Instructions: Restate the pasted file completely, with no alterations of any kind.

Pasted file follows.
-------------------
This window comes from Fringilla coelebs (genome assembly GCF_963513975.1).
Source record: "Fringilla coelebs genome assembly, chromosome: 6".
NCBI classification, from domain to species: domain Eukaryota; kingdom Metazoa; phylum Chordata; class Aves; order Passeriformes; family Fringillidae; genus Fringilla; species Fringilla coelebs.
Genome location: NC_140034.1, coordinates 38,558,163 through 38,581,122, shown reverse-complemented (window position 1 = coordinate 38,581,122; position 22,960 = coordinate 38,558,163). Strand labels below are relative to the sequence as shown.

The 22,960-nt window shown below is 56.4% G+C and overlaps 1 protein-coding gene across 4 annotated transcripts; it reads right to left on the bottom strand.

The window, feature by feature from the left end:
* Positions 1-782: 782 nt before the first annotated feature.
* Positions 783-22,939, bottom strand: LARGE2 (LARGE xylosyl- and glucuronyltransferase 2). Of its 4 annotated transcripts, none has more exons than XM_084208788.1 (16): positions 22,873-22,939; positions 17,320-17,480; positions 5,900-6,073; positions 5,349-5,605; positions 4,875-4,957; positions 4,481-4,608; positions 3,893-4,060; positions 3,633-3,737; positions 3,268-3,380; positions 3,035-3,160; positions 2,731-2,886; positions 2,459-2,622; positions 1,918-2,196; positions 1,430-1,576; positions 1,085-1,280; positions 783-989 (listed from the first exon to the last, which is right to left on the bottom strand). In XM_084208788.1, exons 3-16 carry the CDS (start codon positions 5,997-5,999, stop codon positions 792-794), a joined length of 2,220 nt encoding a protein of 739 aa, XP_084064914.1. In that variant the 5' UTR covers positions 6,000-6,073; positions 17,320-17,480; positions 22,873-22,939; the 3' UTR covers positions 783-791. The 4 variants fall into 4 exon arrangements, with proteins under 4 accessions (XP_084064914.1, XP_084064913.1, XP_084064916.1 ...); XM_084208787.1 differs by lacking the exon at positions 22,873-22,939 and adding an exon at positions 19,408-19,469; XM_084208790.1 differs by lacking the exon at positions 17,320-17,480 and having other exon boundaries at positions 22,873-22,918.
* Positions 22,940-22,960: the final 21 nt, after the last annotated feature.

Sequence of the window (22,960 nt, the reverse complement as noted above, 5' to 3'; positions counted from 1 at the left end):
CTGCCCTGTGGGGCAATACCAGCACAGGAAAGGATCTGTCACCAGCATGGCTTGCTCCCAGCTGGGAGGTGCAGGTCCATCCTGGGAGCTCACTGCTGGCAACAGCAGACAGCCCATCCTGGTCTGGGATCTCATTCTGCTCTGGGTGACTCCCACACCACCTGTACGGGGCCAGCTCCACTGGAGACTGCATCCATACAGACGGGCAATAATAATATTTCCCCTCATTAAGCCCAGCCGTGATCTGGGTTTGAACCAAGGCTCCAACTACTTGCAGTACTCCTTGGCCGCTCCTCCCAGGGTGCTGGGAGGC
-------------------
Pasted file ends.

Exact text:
This window comes from Fringilla coelebs (genome assembly GCF_963513975.1).
Source record: "Fringilla coelebs genome assembly, chromosome: 6".
NCBI classification, from domain to species: domain Eukaryota; kingdom Metazoa; phylum Chordata; class Aves; order Passeriformes; family Fringillidae; genus Fringilla; species Fringilla coelebs.
Genome location: NC_140034.1, coordinates 38,558,163 through 38,581,122, shown reverse-complemented (window position 1 = coordinate 38,581,122; position 22,960 = coordinate 38,558,163). Strand labels below are relative to the sequence as shown.

The 22,960-nt window shown below is 56.4% G+C and overlaps 1 protein-coding gene across 4 annotated transcripts; it reads right to left on the bottom strand.

The window, feature by feature from the left end:
* Positions 1-782: 782 nt before the first annotated feature.
* Positions 783-22,939, bottom strand: LARGE2 (LARGE xylosyl- and glucuronyltransferase 2). Of its 4 annotated transcripts, none has more exons than XM_084208788.1 (16): positions 22,873-22,939; positions 17,320-17,480; positions 5,900-6,073; positions 5,349-5,605; positions 4,875-4,957; positions 4,481-4,608; positions 3,893-4,060; positions 3,633-3,737; positions 3,268-3,380; positions 3,035-3,160; positions 2,731-2,886; positions 2,459-2,622; positions 1,918-2,196; positions 1,430-1,576; positions 1,085-1,280; positions 783-989 (listed from the first exon to the last, which is right to left on the bottom strand). In XM_084208788.1, exons 3-16 carry the CDS (start codon positions 5,997-5,999, stop codon positions 792-794), a joined length of 2,220 nt encoding a protein of 739 aa, XP_084064914.1. In that variant the 5' UTR covers positions 6,000-6,073; positions 17,320-17,480; positions 22,873-22,939; the 3' UTR covers positions 783-791. The 4 variants fall into 4 exon arrangements, with proteins under 4 accessions (XP_084064914.1, XP_084064913.1, XP_084064916.1 ...); XM_084208787.1 differs by lacking the exon at positions 22,873-22,939 and adding an exon at positions 19,408-19,469; XM_084208790.1 differs by lacking the exon at positions 17,320-17,480 and having other exon boundaries at positions 22,873-22,918.
* Positions 22,940-22,960: the final 21 nt, after the last annotated feature.

Sequence of the window (22,960 nt, the reverse complement as noted above, 5' to 3'; positions counted from 1 at the left end):
CTGCCCTGTGGGGCAATACCAGCACAGGAAAGGATCTGTCACCAGCATGGCTTGCTCCCAGCTGGGAGGTGCAGGTCCATCCTGGGAGCTCACTGCTGGCAACAGCAGACAGCCCATCCTGGTCTGGGATCTCATTCTGCTCTGGGTGACTCCCACACCACCTGTACGGGGCCAGCTCCACTGGAGACTGCATCCATACAGACGGGCAATAATAATATTTCCCCTCATTAAGCCCAGCCGTGATCTGGGTTTGAACCAAGGCTCCAACTACTTGCAGTACTCCTTGGCCGCTCCTCCCAGGGTGCTGGGAGGC